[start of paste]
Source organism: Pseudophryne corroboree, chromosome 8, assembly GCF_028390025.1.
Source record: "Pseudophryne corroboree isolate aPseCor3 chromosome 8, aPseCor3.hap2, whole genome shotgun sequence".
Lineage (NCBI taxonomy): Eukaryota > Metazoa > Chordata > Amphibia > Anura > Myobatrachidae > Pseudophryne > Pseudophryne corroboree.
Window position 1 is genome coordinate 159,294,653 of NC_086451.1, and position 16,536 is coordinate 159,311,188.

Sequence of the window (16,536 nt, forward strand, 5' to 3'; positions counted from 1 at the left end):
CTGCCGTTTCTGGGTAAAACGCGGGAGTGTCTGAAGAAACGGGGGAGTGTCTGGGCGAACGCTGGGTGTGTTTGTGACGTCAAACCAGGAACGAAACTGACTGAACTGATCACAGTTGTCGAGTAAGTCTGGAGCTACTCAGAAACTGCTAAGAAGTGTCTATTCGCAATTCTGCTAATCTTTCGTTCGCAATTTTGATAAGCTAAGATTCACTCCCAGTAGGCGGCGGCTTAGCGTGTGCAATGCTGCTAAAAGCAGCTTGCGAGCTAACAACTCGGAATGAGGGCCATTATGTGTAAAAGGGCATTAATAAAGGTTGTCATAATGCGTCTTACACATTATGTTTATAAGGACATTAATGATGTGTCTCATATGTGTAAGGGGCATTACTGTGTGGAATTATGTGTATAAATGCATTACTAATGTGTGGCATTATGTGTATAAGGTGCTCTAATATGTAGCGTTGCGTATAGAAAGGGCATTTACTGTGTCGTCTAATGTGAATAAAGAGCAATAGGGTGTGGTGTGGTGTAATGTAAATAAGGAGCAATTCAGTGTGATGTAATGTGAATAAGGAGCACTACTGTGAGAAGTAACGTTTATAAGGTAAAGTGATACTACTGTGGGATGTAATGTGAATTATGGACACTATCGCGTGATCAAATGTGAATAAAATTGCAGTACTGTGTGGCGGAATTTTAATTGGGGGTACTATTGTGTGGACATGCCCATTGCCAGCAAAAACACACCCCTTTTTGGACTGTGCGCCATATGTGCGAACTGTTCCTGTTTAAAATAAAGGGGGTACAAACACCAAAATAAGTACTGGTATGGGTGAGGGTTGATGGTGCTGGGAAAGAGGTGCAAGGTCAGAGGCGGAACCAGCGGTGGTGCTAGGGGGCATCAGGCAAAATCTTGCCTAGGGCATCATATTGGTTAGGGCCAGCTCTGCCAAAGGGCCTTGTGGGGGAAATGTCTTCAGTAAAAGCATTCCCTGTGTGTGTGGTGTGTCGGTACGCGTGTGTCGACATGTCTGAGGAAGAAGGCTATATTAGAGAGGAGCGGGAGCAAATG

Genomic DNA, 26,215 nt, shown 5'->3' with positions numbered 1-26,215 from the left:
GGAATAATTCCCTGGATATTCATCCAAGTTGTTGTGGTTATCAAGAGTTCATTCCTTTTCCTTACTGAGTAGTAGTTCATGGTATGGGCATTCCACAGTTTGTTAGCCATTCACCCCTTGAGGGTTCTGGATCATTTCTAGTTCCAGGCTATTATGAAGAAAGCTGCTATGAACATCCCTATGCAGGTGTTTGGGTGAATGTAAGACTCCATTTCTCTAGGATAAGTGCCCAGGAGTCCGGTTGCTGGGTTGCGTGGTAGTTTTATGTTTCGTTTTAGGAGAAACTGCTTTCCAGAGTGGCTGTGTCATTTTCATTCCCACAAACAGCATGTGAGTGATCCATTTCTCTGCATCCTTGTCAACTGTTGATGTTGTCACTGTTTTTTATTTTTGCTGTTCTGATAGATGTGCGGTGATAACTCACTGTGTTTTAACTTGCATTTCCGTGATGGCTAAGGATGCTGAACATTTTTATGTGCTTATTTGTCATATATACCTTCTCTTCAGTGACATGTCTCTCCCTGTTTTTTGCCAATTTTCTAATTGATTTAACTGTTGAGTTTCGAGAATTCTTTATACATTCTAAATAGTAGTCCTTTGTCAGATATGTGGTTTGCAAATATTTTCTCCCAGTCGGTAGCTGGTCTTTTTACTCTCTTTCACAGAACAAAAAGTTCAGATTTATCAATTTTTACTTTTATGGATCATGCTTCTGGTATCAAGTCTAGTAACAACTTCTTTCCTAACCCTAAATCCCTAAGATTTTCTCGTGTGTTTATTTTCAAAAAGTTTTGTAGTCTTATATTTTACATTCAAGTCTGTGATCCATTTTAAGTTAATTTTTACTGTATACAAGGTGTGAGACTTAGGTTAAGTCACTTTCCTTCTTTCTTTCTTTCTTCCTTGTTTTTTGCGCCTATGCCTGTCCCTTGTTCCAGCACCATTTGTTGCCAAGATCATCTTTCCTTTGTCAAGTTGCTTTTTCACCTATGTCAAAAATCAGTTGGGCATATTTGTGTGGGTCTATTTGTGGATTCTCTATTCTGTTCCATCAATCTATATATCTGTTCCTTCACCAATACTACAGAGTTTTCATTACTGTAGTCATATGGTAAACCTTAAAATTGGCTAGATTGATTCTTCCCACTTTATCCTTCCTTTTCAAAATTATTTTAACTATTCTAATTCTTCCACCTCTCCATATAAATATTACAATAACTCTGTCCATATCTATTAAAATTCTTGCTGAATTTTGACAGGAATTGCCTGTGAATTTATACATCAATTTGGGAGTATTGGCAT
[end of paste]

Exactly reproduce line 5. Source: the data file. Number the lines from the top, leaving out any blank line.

Sequence of the window (16,536 nt, forward strand, 5' to 3'; positions counted from 1 at the left end):